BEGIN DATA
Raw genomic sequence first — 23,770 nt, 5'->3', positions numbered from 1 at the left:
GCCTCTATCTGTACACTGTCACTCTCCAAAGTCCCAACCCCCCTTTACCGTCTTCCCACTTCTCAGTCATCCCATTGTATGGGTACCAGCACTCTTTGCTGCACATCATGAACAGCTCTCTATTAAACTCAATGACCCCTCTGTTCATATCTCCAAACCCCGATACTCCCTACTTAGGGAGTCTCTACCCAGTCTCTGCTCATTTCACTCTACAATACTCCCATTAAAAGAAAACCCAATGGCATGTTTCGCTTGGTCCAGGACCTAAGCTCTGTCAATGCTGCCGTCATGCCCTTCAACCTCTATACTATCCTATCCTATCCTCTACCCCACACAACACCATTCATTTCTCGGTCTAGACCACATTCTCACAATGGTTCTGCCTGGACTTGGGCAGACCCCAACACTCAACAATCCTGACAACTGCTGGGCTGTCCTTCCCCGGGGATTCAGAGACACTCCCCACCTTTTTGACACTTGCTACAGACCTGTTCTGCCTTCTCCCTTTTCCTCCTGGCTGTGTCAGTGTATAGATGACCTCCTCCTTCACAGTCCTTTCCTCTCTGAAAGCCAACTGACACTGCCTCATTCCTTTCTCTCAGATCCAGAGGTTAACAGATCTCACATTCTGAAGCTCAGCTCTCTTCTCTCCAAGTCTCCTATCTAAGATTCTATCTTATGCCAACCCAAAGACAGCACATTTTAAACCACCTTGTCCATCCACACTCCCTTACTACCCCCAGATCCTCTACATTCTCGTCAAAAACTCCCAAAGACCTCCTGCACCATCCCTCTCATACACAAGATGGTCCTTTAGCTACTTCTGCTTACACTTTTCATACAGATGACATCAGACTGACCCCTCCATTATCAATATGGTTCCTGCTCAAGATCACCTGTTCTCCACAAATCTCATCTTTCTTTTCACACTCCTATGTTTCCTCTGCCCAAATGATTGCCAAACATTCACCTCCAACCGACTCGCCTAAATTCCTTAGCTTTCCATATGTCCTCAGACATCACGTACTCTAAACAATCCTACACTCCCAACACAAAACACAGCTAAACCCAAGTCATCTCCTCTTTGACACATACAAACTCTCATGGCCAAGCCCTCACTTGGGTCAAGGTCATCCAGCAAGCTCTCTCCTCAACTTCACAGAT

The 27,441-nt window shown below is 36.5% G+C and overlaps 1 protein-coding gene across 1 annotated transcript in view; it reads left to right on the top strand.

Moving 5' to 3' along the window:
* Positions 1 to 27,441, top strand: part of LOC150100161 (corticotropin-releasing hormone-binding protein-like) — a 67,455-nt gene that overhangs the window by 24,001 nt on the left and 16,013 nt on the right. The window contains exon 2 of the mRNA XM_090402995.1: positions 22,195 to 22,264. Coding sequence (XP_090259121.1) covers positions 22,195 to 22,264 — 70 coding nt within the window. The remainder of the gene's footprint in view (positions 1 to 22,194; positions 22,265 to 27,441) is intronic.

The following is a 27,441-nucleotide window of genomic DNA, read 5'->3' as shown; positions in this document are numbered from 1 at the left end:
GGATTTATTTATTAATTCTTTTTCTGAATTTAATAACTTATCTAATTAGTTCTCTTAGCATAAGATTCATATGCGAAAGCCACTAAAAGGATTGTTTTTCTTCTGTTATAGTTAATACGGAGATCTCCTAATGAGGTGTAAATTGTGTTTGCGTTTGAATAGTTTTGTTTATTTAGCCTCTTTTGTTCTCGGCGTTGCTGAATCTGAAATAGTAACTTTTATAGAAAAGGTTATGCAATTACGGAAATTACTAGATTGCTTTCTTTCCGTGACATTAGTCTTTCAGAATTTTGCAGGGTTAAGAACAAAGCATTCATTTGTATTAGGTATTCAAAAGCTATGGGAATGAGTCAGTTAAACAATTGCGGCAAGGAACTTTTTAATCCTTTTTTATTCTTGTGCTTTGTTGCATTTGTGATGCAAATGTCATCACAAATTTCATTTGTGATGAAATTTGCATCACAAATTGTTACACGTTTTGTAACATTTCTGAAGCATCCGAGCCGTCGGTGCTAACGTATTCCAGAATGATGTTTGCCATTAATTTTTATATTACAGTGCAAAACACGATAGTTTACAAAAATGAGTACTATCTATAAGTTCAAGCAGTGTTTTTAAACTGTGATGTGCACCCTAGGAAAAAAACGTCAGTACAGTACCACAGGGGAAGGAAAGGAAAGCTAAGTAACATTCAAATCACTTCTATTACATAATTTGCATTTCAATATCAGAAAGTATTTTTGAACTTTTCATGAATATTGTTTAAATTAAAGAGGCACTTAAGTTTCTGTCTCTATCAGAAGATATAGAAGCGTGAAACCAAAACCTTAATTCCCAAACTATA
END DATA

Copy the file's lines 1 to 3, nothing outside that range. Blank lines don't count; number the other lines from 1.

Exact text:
Raw genomic sequence first — 23,770 nt, 5'->3', positions numbered from 1 at the left:
GCCTCTATCTGTACACTGTCACTCTCCAAAGTCCCAACCCCCCTTTACCGTCTTCCCACTTCTCAGTCATCCCATTGTATGGGTACCAGCACTCTTTGCTGCACATCATGAACAGCTCTCTATTAAACTCAATGACCCCTCTGTTCATATCTCCAAACCCCGATACTCCCTACTTAGGGAGTCTCTACCCAGTCTCTGCTCATTTCACTCTACAATACTCCCATTAAAAGAAAACCCAATGGCATGTTTCGCTTGGTCCAGGACCTAAGCTCTGTCAATGCTGCCGTCATGCCCTTCAACCTCTATACTATCCTATCCTATCCTCTACCCCACACAACACCATTCATTTCTCGGTCTAGACCACATTCTCACAATGGTTCTGCCTGGACTTGGGCAGACCCCAACACTCAACAATCCTGACAACTGCTGGGCTGTCCTTCCCCGGGGATTCAGAGACACTCCCCACCTTTTTGACACTTGCTACAGACCTGTTCTGCCTTCTCCCTTTTCCTCCTGGCTGTGTCAGTGTATAGATGACCTCCTCCTTCACAGTCCTTTCCTCTCTGAAAGCCAACTGACACTGCCTCATTCCTTTCTCTCAGATCCAGAGGTTAACAGATCTCACATTCTGAAGCTCAGCTCTCTTCTCTCCAAGTCTCCTATCTAAGATTCTATCTTATGCCAACCCAAAGACAGCACATTTTAAACCACCTTGTCCATCCACACTCCCTTACTACCCCCAGATCCTCTACATTCTCGTCAAAAACTCCCAAAGACCTCCTGCACCATCCCTCTCATACACAAGATGGTCCTTTAGCTACTTCTGCTTACACTTTTCATACAGATGACATCAGACTGACCCCTCCATTATCAATATGGTTCCTGCTCAAGATCACCTGTTCTCCACAAATCTCATCTTTCTTTTCACACTCCTATGTTTCCTCTGCCCAAATGATTGCCAAACATTCACCTCCAACCGACTCGCCTAAATTCCTTAGCTTTCCATATGTCCTCAGACATCACGTACTCTAAACAATCCTACACTCCCAACACAAAACACAGCTAAACCCAAGTCATCTCCTCTTTGACACATACAAACTCTCATGGCCAAGCCCTCACTTGGGTCAAGGTCATCCAGCAAGCTCTCTCCTCAACTTCACAGAT

The 27,441-nt window shown below is 36.5% G+C and overlaps 1 protein-coding gene across 1 annotated transcript in view; it reads left to right on the top strand.